In some cases, such as the Sidekiq X4-based transceiver solution shown in Figure 3, all of the RF receive/transmit functionality plus A/D and D/A conversion + FPGA signal processing can reside on a single 3U VPX card solution. In SOSA-aligned production variants, the RF signals need to route only from the backplane to this 3U VPX plug-in card once, where they are then cabled over to the FMC card. In other cases, the RF processing line-up may be split between multiple 3U/6U VPX cards, where one card serves as an RF tuner and another card performs analog to digital conversion. For example, a vendor may provide an RF receiver block conversion card in a 3U VPX form factor that provides frequency coverage from 6 GHz to 18 GHz. The antenna input exposed to the 6 to 18GHz RF signal would route from the chassis onto the backplane, and then onto this block conversion card through the VITA 67.3 interface. The block conversion card would then downconvert the RF signal to a much lower intermediate frequency (IF). This analog IF signal would then be routed back on to the backplane via the interface and passed over to appropriate 3U/6U VPX card to perform analog-to-digital conversion and subsequent processing. In deployments like this, where RF signals need to pass from one 3U VPX PIC to another 3U VPX PIC, the backplane must be designed to specifically accommodate this RF connection. An example block diagram of this architecture is shown in Figure 4 below.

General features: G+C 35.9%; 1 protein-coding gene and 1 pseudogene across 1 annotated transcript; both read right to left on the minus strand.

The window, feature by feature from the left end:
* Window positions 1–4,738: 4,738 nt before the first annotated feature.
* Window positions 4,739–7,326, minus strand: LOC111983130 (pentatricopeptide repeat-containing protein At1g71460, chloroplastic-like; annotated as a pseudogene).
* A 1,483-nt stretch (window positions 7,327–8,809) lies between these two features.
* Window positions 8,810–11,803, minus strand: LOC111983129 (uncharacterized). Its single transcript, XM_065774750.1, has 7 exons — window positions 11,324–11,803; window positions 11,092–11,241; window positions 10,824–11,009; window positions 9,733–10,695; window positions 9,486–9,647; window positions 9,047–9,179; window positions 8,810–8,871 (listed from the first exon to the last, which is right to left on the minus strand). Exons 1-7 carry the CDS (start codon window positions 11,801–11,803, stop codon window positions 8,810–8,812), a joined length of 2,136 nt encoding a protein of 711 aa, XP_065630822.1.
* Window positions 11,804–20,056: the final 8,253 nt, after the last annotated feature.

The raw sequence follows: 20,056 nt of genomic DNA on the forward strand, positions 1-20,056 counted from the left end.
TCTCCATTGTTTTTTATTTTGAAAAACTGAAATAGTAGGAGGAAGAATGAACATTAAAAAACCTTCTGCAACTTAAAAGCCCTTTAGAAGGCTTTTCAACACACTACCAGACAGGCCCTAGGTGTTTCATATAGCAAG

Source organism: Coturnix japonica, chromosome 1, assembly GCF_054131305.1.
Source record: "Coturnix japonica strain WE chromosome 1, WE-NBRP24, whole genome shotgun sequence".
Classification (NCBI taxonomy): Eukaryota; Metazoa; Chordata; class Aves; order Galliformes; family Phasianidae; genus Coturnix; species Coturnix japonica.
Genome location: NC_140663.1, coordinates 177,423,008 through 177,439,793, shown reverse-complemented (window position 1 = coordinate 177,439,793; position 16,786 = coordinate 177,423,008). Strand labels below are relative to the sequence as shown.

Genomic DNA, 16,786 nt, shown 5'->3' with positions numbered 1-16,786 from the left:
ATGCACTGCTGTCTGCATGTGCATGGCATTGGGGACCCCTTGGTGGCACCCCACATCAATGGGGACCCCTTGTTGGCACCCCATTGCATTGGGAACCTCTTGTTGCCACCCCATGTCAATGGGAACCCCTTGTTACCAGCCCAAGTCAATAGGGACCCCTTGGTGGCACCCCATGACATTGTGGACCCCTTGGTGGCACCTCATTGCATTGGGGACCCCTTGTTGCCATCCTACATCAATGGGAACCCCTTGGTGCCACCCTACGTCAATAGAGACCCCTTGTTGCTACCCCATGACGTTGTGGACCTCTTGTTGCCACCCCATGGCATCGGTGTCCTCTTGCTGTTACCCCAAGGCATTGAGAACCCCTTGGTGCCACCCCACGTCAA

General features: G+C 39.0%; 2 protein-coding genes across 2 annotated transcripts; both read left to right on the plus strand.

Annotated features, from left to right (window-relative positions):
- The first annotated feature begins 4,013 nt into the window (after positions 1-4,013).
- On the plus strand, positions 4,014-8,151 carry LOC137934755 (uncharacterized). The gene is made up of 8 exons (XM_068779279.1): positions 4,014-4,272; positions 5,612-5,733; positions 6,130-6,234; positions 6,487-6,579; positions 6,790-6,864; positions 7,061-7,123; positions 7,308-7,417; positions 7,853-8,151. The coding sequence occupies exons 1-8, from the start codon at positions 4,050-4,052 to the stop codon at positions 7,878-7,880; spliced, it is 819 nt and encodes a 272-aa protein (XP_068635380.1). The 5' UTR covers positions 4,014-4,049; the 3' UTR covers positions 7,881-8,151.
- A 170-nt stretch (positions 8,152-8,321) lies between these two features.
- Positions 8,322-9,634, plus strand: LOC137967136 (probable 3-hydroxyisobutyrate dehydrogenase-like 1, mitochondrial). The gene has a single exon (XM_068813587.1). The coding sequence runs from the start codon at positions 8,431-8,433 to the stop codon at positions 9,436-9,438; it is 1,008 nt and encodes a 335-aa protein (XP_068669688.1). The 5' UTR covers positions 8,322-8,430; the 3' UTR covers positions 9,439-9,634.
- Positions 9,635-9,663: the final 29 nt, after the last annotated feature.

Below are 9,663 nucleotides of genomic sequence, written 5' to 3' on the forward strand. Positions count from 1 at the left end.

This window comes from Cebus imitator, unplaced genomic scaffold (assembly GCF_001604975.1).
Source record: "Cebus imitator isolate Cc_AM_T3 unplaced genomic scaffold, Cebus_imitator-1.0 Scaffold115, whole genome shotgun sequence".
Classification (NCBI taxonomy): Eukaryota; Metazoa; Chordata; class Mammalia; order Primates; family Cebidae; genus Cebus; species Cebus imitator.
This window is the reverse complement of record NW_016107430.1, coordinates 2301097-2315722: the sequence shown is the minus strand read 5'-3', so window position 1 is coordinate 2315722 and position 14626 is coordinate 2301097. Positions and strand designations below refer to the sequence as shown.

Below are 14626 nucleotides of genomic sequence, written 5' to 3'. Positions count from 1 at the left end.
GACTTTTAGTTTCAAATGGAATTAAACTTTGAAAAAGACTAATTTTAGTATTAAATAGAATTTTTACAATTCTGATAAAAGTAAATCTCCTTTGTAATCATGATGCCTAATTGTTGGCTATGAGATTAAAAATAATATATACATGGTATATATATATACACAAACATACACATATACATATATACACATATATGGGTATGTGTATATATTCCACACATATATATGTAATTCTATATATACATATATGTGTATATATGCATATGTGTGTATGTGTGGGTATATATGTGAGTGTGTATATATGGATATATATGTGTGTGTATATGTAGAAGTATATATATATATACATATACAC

Fig. 4 - An example of a 3U VPX system with RF receiver capabilities split between two separate cards
Connecting high performance SOSA-aligned RF cards to the external antennas in a system is a critical piece of the equation when it comes to SIGINT, EW, radar, and comms. SOSA has defined connectors from bringing RF signals into the chassis, and leverages VITA 67.3 to define how RF signals route from the backplane onto the 3U/6U VPX plug-in cards. With a never-ending appetite for expanded RF frequency range and number of RF channels, continuing to focus on standards such as VITA 67.3 will hopefully provide a path to ensure RF cards can realize the goal of modular RF I/O within the SOSA ecosystem.
John Orlando is CEO and co-founder of Epiq Solutions, an engineering company focused on delivering software defined radio products and turnkey RF sensing solutions that help make the world a safer place.